Good stuff all around!

Issue #6 (Readers voted on which philosophers should appear in upcoming issues, and this issue is the result!)
1. Ludwig Wittgenstein. There’s some fun stuff in here, including a football game based on philosophy, but the best part is that Dunlavey draws the cranky Wittgenstein with anger lines emanating from his head in almost every panel. It’s genius, I tells ya!

2. St. Thomas Aquinas. Aquinas was, famously, a virgin, and Dunlavey gets to draw him as a Ken doll, with no genitals, to visualize this condition. Aquinas used mathematical proofs (which rule) to prove the existence of God (I mean, sure), and he’s one of the more influential philosophers in this series, given that he helped “Christianize” Aristotle, which formed the basis for a lot of Western thought. Good job, Thomas!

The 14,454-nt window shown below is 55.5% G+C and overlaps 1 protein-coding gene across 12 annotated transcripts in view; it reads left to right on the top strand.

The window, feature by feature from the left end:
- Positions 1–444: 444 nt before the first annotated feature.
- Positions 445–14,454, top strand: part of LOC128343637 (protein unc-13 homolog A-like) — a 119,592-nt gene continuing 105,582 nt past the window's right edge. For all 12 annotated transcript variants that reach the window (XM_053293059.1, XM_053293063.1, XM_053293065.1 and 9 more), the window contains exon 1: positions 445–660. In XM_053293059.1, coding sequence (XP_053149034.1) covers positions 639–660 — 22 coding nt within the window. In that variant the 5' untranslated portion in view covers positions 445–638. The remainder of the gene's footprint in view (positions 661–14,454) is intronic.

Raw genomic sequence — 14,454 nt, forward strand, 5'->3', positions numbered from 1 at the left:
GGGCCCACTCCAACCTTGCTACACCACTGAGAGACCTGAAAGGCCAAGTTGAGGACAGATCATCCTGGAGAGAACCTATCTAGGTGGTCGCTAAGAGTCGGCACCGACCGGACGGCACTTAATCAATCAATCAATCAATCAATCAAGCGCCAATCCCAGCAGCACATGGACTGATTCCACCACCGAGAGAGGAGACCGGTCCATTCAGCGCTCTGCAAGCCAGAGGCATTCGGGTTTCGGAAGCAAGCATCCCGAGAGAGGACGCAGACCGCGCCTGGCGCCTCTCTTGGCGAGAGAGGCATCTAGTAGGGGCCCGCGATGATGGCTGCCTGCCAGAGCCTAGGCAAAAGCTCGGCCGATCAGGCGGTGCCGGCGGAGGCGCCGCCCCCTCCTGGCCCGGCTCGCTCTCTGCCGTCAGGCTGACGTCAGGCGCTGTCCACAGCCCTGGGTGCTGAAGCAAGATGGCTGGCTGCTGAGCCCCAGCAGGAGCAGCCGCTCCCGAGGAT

3. Søren Kierkegaard. Kierkegaard had a long-standing feud with the official Danish church, which makes him all right in my book. He also seemed like a dude who would go against the prevailing thought no matter what it was, which makes him delightfully contrary if just a bit petulant. Oh, those wacky philosophers!

Issue #7
1. The Pre-Socratics. We get shorter-than-usual vignettes about philosophers who came before Socrates (I mean, hence the name), with Thales of Miletus (who measured Egypt’s pyramids accurately), Anaximander (who postulated a multiverse, because why not?), Anaximenes (who didn’t do much but disagree with Anaximander, his teacher), Heraclitus (who believed that energy is never created or destroyed, just changed … hmmm, sounds pretty modern there), Parmenides (who disagreed with Heraclitus), Empedocles (who wanted all philosophers to get along), and Democritus (who thought matter was made up of tiny things called “atoms,” which got him laughed out of the Philosophy Club).